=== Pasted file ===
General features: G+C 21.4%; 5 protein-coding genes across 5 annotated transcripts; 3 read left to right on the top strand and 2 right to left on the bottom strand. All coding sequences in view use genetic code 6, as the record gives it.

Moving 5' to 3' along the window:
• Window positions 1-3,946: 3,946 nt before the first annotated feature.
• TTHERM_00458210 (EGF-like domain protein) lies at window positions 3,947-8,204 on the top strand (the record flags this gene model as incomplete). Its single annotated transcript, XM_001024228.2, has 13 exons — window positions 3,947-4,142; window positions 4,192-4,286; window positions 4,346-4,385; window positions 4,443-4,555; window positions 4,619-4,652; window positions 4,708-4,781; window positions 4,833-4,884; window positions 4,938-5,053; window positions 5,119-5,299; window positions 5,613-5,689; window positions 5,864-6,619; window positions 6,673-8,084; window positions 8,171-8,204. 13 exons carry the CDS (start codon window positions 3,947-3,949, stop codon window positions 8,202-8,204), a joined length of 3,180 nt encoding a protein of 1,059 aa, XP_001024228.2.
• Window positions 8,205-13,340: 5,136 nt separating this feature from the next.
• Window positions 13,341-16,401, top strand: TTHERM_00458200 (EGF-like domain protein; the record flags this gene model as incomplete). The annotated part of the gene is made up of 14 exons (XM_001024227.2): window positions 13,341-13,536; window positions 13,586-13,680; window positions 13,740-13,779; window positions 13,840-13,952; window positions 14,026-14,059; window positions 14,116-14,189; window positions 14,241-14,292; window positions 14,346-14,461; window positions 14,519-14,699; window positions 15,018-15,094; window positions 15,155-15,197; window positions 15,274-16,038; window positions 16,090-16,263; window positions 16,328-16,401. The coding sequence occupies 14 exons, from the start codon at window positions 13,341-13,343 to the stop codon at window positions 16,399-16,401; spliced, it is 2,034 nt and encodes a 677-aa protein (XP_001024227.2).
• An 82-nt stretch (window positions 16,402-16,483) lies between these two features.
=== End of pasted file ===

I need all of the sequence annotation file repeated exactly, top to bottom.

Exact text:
General features: G+C 21.4%; 5 protein-coding genes across 5 annotated transcripts; 3 read left to right on the top strand and 2 right to left on the bottom strand. All coding sequences in view use genetic code 6, as the record gives it.

Moving 5' to 3' along the window:
• Window positions 1-3,946: 3,946 nt before the first annotated feature.
• TTHERM_00458210 (EGF-like domain protein) lies at window positions 3,947-8,204 on the top strand (the record flags this gene model as incomplete). Its single annotated transcript, XM_001024228.2, has 13 exons — window positions 3,947-4,142; window positions 4,192-4,286; window positions 4,346-4,385; window positions 4,443-4,555; window positions 4,619-4,652; window positions 4,708-4,781; window positions 4,833-4,884; window positions 4,938-5,053; window positions 5,119-5,299; window positions 5,613-5,689; window positions 5,864-6,619; window positions 6,673-8,084; window positions 8,171-8,204. 13 exons carry the CDS (start codon window positions 3,947-3,949, stop codon window positions 8,202-8,204), a joined length of 3,180 nt encoding a protein of 1,059 aa, XP_001024228.2.
• Window positions 8,205-13,340: 5,136 nt separating this feature from the next.
• Window positions 13,341-16,401, top strand: TTHERM_00458200 (EGF-like domain protein; the record flags this gene model as incomplete). The annotated part of the gene is made up of 14 exons (XM_001024227.2): window positions 13,341-13,536; window positions 13,586-13,680; window positions 13,740-13,779; window positions 13,840-13,952; window positions 14,026-14,059; window positions 14,116-14,189; window positions 14,241-14,292; window positions 14,346-14,461; window positions 14,519-14,699; window positions 15,018-15,094; window positions 15,155-15,197; window positions 15,274-16,038; window positions 16,090-16,263; window positions 16,328-16,401. The coding sequence occupies 14 exons, from the start codon at window positions 13,341-13,343 to the stop codon at window positions 16,399-16,401; spliced, it is 2,034 nt and encodes a 677-aa protein (XP_001024227.2).
• An 82-nt stretch (window positions 16,402-16,483) lies between these two features.